The Hunter (2011)

Ever been to Tasmania? Could you find it on a map of the world? That’s it – right under the continent known as Down Under. Well you can get a great look at Tasmania’s little known countryside in the new film The Hunter. It won’t be playing at a theater in the USA for a while, but it is available via cable companies with On Demand services. So today I pushed a few buttons on my remote, which will add $9.99 to my already expensive cable bill.

This is an Australian production and the stars are the internationally known Willem Dafoe (To Live and Die in LA, Mississippi¬†Burning, Clear and Present Danger, Platoon) and Sam Neill (Jurassic Park, The Piano, The Hunt for Red October). Directed by Daniel Nettheim and adapted by Wain Fimen from the novel written by Julia Leigh, this is a story of a European mercenary hired by a bio-tech firm to hunt down an animal known as the Tasmanian Tiger. The film’s tagline is Some Mysteries Should Never Be Solved.

I’ll admit to not knowing a thing about this film, but after seeing it as a new release on Comcast’s On Demand listings, I decide to have a look at the film on the IMDB. After which I decided to see it.

Willem Dafoe plays Martin David, the mercenary, tracker, hunter, even calling him a soldier of fortune fits. You also might call him a man for all seasons – as he will meet lots of different kinds of weather once he’s up there as well as being a MacGuyver type of guy.

Up there? That would be the bush country. There are maps so some people have been there before. But there’s not much in the way of roads. You go up to a certain point and after that you’ve got to hoof it.

So we meet Martin David in Paris were he’s given his marching orders. Go up in this place that’s beyond the beyond, a place that’s out back behind the outback. We can call it bush country. There’s mountains, creeks, forests, and some animals afoot that you probably won’t recognize. David’s mission is to track down the Tasmanian Tiger. Many believe it is extinct – but there’s been reports of sightings. Find it, kill it, and bring back organ samples, and fluids, and DNA.

He’s on a retainer from that bio-tech firm called Red Leaf. There’s something major in the Tasmanian Tiger that this firm has to have – but the film takes its time in letting us in on that secret.

David lands in an unnamed town after flying in-country. He’s got a rented SUV, plenty of gear, a sturdy backpack, a big rifle with a large scope, and oodles of know-how. His base camp is a ramshackle home high up in the hills but near a town. He finds two children there, and their mother who is asleep for the first half of the film. There’s no power as the generator has given out a while back. That means no electricity, no hot water.

David heads in to town to get some supplies and the locals in the bar/pool hall/hotel are downright icy. They don’t like foreigners one bit. He doesn’t want to stay at the power deprived home, so he asks for a room. They tell him there are no rooms for rent. “I’ll pay double”, he says. “You can pay triple but there’s still no rooms”, they say.

Eventually Sam Neill as Jack Mindy arrives at the farm house – he’s been set up to take Martin David up into the territory he needs to be in. Mindy tells David to follow in his own truck. The go deeply in – but eventually Martin tells Jack that he’s going to go in on his own. He’s left his co-ordinates of where he’ll be with the kids. He says he will be back in 12 days.There’s your bare bones set up. Dafoe’s hike into the woods has way more to it than meets the eye.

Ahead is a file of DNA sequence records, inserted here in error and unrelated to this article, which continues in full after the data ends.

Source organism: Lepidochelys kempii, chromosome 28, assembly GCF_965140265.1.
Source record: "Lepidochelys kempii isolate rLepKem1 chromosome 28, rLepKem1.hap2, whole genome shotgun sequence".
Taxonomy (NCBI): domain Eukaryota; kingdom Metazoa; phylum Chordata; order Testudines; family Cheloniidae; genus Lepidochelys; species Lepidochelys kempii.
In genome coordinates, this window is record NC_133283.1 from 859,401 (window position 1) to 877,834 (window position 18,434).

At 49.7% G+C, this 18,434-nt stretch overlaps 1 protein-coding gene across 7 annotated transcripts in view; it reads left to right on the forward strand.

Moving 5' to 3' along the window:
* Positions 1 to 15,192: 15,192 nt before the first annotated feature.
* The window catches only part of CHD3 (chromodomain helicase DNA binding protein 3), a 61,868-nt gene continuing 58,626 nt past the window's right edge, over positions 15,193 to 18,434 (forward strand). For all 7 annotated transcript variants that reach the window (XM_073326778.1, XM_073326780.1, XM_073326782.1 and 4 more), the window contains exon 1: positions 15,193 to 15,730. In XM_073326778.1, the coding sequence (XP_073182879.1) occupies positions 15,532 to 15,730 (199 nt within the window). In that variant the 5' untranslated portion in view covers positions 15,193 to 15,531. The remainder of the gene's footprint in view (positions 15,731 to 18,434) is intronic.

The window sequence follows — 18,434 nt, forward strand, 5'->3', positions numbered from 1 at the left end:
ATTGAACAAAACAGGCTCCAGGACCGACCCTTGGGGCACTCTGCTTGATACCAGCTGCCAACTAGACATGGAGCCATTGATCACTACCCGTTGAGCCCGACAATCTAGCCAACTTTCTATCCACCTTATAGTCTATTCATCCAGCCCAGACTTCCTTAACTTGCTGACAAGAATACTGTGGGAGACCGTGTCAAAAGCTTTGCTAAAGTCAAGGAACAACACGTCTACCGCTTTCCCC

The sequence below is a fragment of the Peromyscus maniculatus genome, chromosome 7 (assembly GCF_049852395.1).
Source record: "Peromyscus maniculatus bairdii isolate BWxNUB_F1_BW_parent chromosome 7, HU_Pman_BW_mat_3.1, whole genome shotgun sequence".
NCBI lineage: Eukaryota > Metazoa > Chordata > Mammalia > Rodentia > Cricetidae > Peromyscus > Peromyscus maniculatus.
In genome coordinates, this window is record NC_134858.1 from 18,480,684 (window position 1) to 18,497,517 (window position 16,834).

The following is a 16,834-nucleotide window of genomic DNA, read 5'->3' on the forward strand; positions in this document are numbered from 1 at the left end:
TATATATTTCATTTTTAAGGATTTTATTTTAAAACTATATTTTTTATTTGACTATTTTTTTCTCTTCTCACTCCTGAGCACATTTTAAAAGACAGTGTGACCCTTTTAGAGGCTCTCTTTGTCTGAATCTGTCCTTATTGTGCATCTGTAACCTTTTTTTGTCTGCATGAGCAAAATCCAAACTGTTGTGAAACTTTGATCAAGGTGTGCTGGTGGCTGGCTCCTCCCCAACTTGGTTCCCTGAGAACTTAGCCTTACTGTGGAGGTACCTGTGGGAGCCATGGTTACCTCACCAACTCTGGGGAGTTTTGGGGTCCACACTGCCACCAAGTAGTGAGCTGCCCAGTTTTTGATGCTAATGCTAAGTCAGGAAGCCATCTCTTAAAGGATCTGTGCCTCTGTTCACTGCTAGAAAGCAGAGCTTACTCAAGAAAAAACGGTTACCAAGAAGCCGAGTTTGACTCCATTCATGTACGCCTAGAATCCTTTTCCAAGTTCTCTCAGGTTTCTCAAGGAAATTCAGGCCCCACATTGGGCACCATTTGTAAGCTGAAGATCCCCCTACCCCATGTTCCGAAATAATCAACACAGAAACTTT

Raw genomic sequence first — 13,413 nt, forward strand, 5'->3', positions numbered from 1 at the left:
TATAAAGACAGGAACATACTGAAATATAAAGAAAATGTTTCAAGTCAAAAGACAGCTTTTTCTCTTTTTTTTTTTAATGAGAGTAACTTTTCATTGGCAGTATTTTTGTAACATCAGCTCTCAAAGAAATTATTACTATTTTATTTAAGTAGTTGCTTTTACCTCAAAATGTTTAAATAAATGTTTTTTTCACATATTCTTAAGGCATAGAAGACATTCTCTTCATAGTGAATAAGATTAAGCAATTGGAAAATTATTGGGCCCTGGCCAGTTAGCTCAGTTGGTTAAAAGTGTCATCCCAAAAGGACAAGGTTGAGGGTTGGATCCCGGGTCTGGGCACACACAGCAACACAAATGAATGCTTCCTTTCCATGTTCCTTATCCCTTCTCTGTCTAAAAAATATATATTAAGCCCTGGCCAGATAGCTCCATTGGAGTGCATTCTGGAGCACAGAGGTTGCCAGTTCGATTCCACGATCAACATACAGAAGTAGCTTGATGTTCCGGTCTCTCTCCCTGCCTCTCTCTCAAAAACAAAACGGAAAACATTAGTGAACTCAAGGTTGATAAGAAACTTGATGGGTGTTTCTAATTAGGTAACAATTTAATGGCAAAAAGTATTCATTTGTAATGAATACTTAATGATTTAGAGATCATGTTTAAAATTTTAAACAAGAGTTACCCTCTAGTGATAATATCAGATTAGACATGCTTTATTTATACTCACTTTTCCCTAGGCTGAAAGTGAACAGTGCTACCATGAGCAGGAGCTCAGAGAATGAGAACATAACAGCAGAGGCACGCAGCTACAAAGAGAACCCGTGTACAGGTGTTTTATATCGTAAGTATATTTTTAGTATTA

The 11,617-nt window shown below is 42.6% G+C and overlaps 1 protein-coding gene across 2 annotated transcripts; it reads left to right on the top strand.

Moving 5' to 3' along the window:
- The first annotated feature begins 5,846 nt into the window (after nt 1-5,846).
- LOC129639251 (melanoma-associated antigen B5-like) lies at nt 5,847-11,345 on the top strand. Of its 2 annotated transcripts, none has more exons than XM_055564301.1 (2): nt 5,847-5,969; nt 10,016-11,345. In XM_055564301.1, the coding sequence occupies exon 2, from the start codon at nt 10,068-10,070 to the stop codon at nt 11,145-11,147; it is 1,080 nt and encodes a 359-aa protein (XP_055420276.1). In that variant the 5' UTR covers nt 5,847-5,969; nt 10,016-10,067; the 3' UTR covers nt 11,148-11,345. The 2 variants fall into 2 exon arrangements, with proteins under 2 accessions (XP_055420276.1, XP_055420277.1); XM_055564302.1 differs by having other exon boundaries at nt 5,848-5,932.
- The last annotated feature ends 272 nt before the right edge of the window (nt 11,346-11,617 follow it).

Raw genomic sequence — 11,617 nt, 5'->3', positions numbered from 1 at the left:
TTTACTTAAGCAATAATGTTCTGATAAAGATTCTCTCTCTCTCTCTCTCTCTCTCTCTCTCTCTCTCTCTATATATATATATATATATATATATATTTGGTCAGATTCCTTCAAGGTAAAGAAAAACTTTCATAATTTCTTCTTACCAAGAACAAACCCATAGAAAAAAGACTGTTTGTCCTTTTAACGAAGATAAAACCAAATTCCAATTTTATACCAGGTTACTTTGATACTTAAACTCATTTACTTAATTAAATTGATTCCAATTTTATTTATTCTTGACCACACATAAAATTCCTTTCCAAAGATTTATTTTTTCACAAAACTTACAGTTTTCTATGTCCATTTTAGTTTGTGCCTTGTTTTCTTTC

About 16 years ago, author John Feinstein published a book about participating on the PGA Tour. That book about being a professional golfer was called, A Good Walk Spoiled.

There’s no connection between the game of golf and this film. I mention the book because that’s the essence of the film – a long walk and exploration deep into the woods in a place most of us will never see again.

There’s not a lot of excitement even though there are some surprising turns. To match the on foot actor, the film plays slowly, but stay with it. Dafoe may have the most lines in the film – but he’s not really accessible as a character. But if there’s an actor on the planet that can played a silent but determined man better than Dafoe – I don’t know who that might be. More interesting are the 8 year old girl Sass who can talk with anyone, and her five year old brother Bike, who says plenty though none of it is in the form of spoken words.

Yes, it is a film for those of you who have a yen for the outdoors, or those of you that like a film with a family drama, as well as one which we can call an adventure thriller. Factor in ecology and environmental issues, corporate conspiracies and you’ve got it all.

The views of the country are more than eye-catching, they’re awesome. There’s the on foot and then there’s some shots from a helicopter which aren’t a part of the story but are employed to establish the vast unspoiled setting. I guess I have to give kudos to the location scouts who found some spectacular places to set up shop. And of course to the crew who had to haul the equipment into some difficult places.

You’ll hear Vivaldi, Springsteen, as well as some excellent Handel on the sound track.

I’m not going to call the film a must see (for obvious reasons – the main one being that it won’t be easily found), and I’m not going to call it a masterpiece either. If you do camping, hiking, trekking, then you should see it. But if you are looking for laughs, romance, and car chases you won’t find any of those in this film. I’m rating it at three seven five on a scale of one to five, and I will recommend it.

Have a look at the trailer: